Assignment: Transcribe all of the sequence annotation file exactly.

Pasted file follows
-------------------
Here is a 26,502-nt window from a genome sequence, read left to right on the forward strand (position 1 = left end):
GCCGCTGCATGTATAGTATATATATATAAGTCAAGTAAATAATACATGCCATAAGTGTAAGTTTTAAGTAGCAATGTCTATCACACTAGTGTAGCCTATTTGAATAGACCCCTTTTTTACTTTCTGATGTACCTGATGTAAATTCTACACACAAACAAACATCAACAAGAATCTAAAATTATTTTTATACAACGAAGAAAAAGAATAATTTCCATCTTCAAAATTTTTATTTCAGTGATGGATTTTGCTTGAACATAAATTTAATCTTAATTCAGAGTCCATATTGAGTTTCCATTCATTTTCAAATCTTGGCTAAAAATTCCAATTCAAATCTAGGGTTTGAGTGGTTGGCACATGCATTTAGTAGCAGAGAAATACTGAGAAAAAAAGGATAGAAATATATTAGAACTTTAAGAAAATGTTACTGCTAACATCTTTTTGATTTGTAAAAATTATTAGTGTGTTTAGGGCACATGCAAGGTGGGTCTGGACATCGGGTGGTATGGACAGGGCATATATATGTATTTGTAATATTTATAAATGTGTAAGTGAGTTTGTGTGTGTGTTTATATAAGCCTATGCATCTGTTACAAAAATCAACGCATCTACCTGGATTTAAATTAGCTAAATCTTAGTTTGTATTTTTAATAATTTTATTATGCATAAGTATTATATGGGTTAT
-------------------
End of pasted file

Here is a 26,502-nt window from a genome sequence, read left to right on the forward strand (position 1 = left end):
GCCGCTGCATGTATAGTATATATATATAAGTCAAGTAAATAATACATGCCATAAGTGTAAGTTTTAAGTAGCAATGTCTATCACACTAGTGTAGCCTATTTGAATAGACCCCTTTTTTACTTTCTGATGTACCTGATGTAAATTCTACACACAAACAAACATCAACAAGAATCTAAAATTATTTTTATACAACGAAGAAAAAGAATAATTTCCATCTTCAAAATTTTTATTTCAGTGATGGATTTTGCTTGAACATAAATTTAATCTTAATTCAGAGTCCATATTGAGTTTCCATTCATTTTCAAATCTTGGCTAAAAATTCCAATTCAAATCTAGGGTTTGAGTGGTTGGCACATGCATTTAGTAGCAGAGAAATACTGAGAAAAAAAGGATAGAAATATATTAGAACTTTAAGAAAATGTTACTGCTAACATCTTTTTGATTTGTAAAAATTATTAGTGTGTTTAGGGCACATGCAAGGTGGGTCTGGACATCGGGTGGTATGGACAGGGCATATATATGTATTTGTAATATTTATAAATGTGTAAGTGAGTTTGTGTGTGTGTTTATATAAGCCTATGCATCTGTTACAAAAATCAACGCATCTACCTGGATTTAAATTAGCTAAATCTTAGTTTGTATTTTTAATAATTTTATTATGCATAAGTATTATATGGGTTAT